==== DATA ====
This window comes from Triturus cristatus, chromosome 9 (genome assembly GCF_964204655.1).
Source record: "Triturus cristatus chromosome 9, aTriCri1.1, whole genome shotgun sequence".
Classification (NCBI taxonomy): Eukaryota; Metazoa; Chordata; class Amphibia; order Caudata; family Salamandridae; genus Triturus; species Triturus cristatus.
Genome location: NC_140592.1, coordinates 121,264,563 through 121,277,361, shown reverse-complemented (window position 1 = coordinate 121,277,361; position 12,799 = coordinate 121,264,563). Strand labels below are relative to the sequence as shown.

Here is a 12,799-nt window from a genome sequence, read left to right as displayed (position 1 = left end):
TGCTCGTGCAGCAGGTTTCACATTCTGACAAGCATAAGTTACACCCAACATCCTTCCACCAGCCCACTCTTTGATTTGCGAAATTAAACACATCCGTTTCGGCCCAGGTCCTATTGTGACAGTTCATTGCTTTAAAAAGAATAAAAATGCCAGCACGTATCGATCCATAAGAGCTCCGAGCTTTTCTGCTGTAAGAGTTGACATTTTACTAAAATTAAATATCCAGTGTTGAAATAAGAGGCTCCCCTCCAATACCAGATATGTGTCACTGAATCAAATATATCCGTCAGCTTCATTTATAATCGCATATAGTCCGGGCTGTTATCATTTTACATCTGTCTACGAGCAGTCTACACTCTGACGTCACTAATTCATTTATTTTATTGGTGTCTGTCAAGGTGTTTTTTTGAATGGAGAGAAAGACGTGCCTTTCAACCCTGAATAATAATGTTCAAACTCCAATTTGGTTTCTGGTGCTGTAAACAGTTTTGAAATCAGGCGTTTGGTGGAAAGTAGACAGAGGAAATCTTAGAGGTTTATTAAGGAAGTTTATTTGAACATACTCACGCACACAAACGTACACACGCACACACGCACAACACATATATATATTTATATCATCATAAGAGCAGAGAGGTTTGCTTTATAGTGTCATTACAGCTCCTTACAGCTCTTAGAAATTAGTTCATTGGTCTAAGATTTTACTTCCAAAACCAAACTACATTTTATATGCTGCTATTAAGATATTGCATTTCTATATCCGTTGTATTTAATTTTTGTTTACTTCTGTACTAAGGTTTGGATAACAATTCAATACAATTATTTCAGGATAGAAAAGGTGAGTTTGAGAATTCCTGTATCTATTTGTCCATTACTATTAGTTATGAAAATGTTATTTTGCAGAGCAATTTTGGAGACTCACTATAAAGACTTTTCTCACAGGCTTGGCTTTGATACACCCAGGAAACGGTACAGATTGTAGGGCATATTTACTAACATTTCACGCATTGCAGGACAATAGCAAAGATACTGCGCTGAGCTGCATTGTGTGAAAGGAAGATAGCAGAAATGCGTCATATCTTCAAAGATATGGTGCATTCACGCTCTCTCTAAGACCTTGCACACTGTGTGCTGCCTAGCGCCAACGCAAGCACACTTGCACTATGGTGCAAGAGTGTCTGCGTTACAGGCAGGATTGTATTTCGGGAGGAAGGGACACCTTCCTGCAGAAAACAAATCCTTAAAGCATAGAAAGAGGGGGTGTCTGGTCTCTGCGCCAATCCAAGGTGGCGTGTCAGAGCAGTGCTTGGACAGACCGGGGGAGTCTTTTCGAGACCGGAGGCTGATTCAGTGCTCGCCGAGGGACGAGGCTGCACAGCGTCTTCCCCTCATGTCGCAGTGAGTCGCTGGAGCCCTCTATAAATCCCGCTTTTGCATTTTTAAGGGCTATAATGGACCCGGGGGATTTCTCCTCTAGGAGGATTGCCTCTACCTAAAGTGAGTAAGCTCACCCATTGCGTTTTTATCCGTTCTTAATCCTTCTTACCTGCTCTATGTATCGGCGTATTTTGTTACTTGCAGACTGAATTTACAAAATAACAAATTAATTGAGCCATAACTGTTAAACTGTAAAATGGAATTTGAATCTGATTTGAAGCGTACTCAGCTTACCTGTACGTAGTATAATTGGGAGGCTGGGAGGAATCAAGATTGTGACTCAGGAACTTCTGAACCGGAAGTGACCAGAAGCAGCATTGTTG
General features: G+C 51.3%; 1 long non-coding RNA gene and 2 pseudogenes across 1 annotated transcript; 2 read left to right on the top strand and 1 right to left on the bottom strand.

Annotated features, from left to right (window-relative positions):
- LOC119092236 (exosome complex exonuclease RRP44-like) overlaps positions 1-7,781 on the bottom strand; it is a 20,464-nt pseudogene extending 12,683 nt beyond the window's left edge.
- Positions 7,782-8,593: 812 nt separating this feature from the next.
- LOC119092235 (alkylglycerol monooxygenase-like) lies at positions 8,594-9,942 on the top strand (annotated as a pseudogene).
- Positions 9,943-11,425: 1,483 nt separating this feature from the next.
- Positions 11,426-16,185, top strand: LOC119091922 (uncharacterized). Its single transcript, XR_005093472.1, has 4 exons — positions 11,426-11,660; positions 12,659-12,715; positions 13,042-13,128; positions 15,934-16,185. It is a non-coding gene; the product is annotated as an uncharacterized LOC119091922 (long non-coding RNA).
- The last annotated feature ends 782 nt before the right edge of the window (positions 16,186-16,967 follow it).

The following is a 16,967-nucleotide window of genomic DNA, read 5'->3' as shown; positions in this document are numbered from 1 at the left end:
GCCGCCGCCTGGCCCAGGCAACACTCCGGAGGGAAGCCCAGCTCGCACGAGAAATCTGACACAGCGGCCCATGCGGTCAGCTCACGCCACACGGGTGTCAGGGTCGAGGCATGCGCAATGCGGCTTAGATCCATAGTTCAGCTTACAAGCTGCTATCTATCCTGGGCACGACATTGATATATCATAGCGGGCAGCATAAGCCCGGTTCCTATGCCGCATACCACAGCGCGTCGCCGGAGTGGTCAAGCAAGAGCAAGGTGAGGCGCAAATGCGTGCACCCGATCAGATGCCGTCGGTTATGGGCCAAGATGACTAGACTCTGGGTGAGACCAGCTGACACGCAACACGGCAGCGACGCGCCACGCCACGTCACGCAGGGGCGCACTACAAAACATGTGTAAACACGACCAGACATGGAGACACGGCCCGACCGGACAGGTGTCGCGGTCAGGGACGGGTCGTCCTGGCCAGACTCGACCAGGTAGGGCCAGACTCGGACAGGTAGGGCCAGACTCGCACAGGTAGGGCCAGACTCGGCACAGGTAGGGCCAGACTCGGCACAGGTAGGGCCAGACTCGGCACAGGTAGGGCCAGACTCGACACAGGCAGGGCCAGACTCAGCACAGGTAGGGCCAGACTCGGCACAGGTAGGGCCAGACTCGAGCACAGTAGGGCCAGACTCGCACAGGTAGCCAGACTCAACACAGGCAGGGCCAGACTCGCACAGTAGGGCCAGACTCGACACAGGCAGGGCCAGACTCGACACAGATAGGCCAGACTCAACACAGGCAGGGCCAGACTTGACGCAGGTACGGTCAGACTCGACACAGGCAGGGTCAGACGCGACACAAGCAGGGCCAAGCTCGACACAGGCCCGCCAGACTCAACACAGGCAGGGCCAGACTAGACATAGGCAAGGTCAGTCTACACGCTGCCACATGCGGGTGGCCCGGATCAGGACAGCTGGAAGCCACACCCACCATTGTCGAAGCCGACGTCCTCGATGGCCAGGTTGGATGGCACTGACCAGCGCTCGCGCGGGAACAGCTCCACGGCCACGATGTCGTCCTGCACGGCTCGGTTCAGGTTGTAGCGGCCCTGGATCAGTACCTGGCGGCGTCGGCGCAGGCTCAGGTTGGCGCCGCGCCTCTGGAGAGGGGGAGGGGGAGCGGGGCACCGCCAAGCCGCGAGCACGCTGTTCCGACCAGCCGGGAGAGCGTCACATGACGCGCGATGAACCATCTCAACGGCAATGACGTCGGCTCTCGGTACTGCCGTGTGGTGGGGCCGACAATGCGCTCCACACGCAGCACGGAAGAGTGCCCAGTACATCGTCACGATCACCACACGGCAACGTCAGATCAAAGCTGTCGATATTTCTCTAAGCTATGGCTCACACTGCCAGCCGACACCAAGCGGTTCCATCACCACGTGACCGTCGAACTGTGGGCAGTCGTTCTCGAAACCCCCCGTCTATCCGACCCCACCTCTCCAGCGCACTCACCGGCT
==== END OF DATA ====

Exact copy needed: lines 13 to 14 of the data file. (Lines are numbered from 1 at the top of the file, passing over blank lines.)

- Positions 11,426-16,185, top strand: LOC119091922 (uncharacterized). Its single transcript, XR_005093472.1, has 4 exons — positions 11,426-11,660; positions 12,659-12,715; positions 13,042-13,128; positions 15,934-16,185. It is a non-coding gene; the product is annotated as an uncharacterized LOC119091922 (long non-coding RNA).
- The last annotated feature ends 782 nt before the right edge of the window (positions 16,186-16,967 follow it).